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Egyptian Papyrus Featuring Greek Letters is Part of World’s Oldest Book

Researchers have discovered that a papyrus fragment from ancient Egypt is actually part of the world's oldest book.
Researchers have discovered that a papyrus fragment from ancient Egypt that feaures Greek letters is actually part of the world’s oldest book. Credit: University of Pennsylvania. CC BY 2.0/University of Pennsylvania

A fragment of papyrus from ancient Egypt, which once featured Greek letters, may be part of the world’s first book, pushing the origins of bookbinding back by centuries, according to researchers.

The 10-by-6-inch papyrus fragment, housed in the library of the University of Graz in Austria, has been found to be around four hundred years older than what was previously considered to be the earliest codices, making it the earliest known section of a book in existence today.

Discovering the ancient Egyptian papyrus was actually a book

The discovery that the papyrus fragment was in fact a book was made by Maltese conservator Theresa Zammit Lupi, who told the Times of Malta, “I really did just stumble upon it. That’s the word, you know, I wasn’t looking for anything like this at all.”

Zammit Lupi was reportedly assessing the condition of the university’s collection of fifty-two papyri to determine if they needed any conservation work or new storage. While admiring one particular papyrus fragment, the conservator noticed a knotted thread embedded deep in the layers of the item, which allegedly made her think there must be more to the artifact than was initially thought after its discovery in Egypt. The piece is dubbed the Graz Mummy Book.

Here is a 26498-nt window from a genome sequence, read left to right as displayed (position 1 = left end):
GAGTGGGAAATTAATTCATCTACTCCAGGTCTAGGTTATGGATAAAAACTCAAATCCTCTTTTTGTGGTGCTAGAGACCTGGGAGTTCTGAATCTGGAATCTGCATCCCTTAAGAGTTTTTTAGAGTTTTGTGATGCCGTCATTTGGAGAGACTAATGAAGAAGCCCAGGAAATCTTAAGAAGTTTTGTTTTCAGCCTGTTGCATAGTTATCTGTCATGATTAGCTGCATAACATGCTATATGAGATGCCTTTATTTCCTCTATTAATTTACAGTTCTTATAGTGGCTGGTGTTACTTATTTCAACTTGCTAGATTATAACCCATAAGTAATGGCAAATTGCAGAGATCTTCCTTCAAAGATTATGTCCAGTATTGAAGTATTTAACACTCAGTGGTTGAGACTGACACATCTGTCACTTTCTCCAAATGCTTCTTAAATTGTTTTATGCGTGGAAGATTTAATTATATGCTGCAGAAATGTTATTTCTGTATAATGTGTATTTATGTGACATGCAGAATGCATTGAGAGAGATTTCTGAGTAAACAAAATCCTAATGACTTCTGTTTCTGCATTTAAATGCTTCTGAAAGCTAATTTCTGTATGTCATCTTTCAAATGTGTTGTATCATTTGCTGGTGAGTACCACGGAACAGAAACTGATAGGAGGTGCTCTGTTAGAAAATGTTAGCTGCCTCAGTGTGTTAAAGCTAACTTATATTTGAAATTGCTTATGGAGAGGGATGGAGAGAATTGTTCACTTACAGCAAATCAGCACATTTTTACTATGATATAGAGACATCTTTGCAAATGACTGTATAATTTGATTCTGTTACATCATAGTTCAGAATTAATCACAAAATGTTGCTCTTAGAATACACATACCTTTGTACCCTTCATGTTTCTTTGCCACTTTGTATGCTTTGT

“I said, ‘hey, hang on a second,’ and I flipped it around again. And then I saw it. This was the shape of a book. It was so evident and so clear,” Zammit Lupi told the Times of Malta, adding, “I called my colleague who was sitting opposite me and I said: Go have a look and then I looked at the catalogue and it said 260 BC.”

The conservator told the newspaper that she went through a period of shock, wondering if her thesis really stood and running through a long period of questioning to make sure what she was seeing was correct.

The history of the artifact

The papyrus, or book, was pushed through many forms in its lifetime in ancient Egypt. Unearthed along with hundreds of other pieces of papyrus at the site of El Hibeh in 1902, it began its life as a bound document dating back to 260 BC. The book was a record of taxation rates for beer and oil written in Greek letters using black ink.

The fragment was then removed from its binding and sent as a letter before going through another change of use. It was then painted with images, including one of a son of the falcon-headed god Horus, and employed as wrapping bandage for a mummy during the Ptolemaic period (304 BC – 30 BC).

With microscopic and multispectral imaging, Zammit Lupi and her team discovered more about how the book was first assembled.

A plain sheet of papyrus is folded into two, written on, and turned into a booklet, Zammit Lupi said, adding that the different biofolios, or single sheets folded in the center, were attached with tackets—flexible material used to join two objects together—similar to a modern-day binder.

The presence of a row of holes for the tackets, some with thread remnants still attached, along with the symmetrical ink transfer across the fold in the middle, confirmed the biofolio had been bound with an ancient codex.

The discovery within the papyrus from Egypt pushes the origins of bookbinding further back into the past by at least four hundred years. Previously, the oldest book in the world was thought to be from the first or second century AD.

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